Watermelon steak

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Watermelon steaks on the grill
Uncooked watermelon steak

Watermelon steaks are steak-shaped pieces of watermelon, often prepared by grilling. The steaks can also be cooked by pan frying, by baking, or by marination followed by roasting. Depending on the method used, cooking can take from a few minutes to over two hours.[1][2]

Some who have tried it compare its texture to that of seared meat, while others claim it is unique in its taste and texture. It is called "watermelon steak" due to its appearance and texture.

If the steak is baked, a texture like raw fish can result.[3] When well cooked, most of the fruit's water evaporates. This concentrates flavor and texture, yet still leaves the steak tender and juicy, "kind of like a fillet steak".[2]

Cookbooks sometimes suggest watermelon steak as a meat substitute for vegetarians.[4] Some recipes involve serving the steaks uncooked; once the raw watermelon is cut into steak-like slices, it can be garnished with various condiments or simply served together with salad.[5][6]

Watermelon steak was popularized by a Boston-area chef.[7][8] Boston Phoenix writer Robert Nadeau described his experience with watermelon steak thus:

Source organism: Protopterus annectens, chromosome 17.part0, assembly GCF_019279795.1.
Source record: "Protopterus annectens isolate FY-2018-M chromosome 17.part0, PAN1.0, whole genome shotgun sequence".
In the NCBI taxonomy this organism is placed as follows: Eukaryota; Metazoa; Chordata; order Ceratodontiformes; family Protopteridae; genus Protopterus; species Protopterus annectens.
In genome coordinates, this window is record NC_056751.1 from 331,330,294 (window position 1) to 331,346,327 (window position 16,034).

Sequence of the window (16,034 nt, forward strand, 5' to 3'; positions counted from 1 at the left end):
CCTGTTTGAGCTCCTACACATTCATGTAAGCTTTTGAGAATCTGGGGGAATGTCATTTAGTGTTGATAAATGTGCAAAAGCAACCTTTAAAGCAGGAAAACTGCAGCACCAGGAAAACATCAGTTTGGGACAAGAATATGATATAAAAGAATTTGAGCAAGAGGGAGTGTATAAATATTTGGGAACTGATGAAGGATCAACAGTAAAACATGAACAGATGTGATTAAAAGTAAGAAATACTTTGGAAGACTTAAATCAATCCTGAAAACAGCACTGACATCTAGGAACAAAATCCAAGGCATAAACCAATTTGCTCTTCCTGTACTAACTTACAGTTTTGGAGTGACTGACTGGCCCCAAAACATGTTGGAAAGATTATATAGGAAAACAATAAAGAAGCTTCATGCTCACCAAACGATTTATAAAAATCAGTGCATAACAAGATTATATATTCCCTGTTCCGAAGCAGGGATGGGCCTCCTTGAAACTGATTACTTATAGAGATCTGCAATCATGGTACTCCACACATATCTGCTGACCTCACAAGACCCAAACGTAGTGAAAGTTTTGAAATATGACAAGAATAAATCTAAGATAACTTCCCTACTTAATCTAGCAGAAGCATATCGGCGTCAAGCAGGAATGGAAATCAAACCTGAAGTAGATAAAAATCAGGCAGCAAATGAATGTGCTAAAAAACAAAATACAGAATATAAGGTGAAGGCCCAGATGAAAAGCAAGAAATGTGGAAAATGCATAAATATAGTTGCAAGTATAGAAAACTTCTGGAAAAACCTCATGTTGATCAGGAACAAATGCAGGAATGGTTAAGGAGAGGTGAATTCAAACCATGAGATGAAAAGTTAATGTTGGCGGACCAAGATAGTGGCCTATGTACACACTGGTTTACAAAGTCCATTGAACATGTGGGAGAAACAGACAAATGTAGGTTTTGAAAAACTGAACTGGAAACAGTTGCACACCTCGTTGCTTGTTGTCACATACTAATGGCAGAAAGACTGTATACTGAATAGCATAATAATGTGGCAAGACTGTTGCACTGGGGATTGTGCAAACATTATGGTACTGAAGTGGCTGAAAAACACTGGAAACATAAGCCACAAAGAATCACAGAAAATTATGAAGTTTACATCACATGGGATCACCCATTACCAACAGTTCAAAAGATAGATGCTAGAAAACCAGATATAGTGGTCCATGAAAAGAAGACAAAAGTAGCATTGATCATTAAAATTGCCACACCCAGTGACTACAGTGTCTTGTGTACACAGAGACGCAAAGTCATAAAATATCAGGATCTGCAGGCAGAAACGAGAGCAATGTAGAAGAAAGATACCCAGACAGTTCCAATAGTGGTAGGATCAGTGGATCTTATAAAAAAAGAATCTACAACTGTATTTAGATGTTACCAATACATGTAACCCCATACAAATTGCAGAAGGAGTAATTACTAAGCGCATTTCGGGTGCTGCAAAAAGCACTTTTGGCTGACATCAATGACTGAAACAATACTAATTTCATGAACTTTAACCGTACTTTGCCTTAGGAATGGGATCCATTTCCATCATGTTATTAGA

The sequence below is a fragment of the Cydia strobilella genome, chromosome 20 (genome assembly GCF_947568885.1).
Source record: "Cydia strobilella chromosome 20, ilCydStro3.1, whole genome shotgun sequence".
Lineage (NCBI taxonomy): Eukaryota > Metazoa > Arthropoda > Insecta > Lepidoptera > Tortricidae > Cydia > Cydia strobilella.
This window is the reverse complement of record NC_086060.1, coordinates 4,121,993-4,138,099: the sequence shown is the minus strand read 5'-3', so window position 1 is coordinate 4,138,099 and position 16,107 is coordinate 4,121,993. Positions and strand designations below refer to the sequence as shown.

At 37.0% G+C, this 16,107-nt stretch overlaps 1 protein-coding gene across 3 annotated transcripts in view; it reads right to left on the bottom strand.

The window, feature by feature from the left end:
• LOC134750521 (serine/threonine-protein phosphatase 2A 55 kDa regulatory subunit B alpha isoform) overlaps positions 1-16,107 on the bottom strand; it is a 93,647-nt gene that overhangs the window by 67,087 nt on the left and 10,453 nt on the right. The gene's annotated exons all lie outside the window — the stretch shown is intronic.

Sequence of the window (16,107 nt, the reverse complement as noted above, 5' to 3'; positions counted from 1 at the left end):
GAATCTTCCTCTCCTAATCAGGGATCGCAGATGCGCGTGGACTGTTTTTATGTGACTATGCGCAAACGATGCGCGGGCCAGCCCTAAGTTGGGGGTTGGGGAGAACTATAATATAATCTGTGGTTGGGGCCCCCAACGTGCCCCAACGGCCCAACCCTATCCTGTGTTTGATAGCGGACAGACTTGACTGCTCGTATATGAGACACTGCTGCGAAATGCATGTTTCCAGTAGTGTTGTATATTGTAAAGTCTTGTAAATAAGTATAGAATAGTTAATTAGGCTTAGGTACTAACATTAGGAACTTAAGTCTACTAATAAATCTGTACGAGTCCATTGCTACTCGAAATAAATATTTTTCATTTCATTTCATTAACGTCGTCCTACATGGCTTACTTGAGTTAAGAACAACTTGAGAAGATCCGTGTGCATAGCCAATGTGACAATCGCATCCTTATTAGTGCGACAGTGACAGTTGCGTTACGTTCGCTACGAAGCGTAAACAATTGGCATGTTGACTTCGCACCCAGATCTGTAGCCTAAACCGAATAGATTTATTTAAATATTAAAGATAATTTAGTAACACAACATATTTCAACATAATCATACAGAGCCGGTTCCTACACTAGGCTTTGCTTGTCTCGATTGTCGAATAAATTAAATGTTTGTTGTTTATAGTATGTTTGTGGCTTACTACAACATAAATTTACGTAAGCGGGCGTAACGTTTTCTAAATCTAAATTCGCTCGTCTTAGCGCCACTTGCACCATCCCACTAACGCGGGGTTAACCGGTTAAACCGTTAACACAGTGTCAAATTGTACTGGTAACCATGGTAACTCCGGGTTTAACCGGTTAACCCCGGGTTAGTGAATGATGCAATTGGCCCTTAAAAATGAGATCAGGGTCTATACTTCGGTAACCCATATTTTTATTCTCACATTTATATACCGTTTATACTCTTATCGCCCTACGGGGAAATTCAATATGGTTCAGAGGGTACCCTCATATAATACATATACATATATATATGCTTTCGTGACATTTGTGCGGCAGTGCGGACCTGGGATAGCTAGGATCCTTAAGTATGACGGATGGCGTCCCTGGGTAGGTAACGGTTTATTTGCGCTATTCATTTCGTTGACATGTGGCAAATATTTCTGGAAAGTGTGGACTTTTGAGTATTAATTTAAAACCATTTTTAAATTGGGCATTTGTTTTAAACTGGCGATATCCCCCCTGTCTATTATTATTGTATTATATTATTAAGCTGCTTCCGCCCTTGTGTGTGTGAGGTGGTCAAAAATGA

"In some fashion that I don't understand, the process makes it (the watermelon) lose its granularity, so that it looks and for a moment even chews a little like seared raw tuna, which it resembles. The flavor isn't sweet, although it isn't meaty either, but enough of the browning comes through to make it a little like a piece of meat, and lots of fun..."[9]


  1. ^ "Grilled watermelon steak: It's what's for dinner". Today. July 29, 2008. 
  2. ^ a b Schloss, Andrew; Joachim, David (2011). Fire It Up: 400 Recipes for Grilling Everything. Chronicle Books. p. 345. ISBN 978-0-8118-6505-0. 
  3. ^ "Baked Watermelon Steak Recipe and Method- Raw Fish/Sashimi Replacement for Sushi". pennilessparenting.com. 2 November 2012. Retrieved 18 July 2014. 
  4. ^ Bittman, Mark (2007). "Grilled Watermelon Steak". How to Cook Everything: Vegetarian. John Wiley & Sons. ISBN 978-0-7645-2483-7. 
  5. ^ "Watermelon steak, Tomato Salad, and Watermelon Refresher". Top Chef: The Cookbook. Chronicle Books. 2008. p. 74. ISBN 978-0-8118-6430-5. 
  6. ^ "No-Cook Meals". Southern Living. Retrieved 18 July 2014. 
  7. ^ The Chef, 51 Lincoln, retrieved July 18, 2014.
  8. ^ "Watermelon steak", The Boston Globe, August 8, 2007.
  9. ^ Food & Drink | Metropolitan Club

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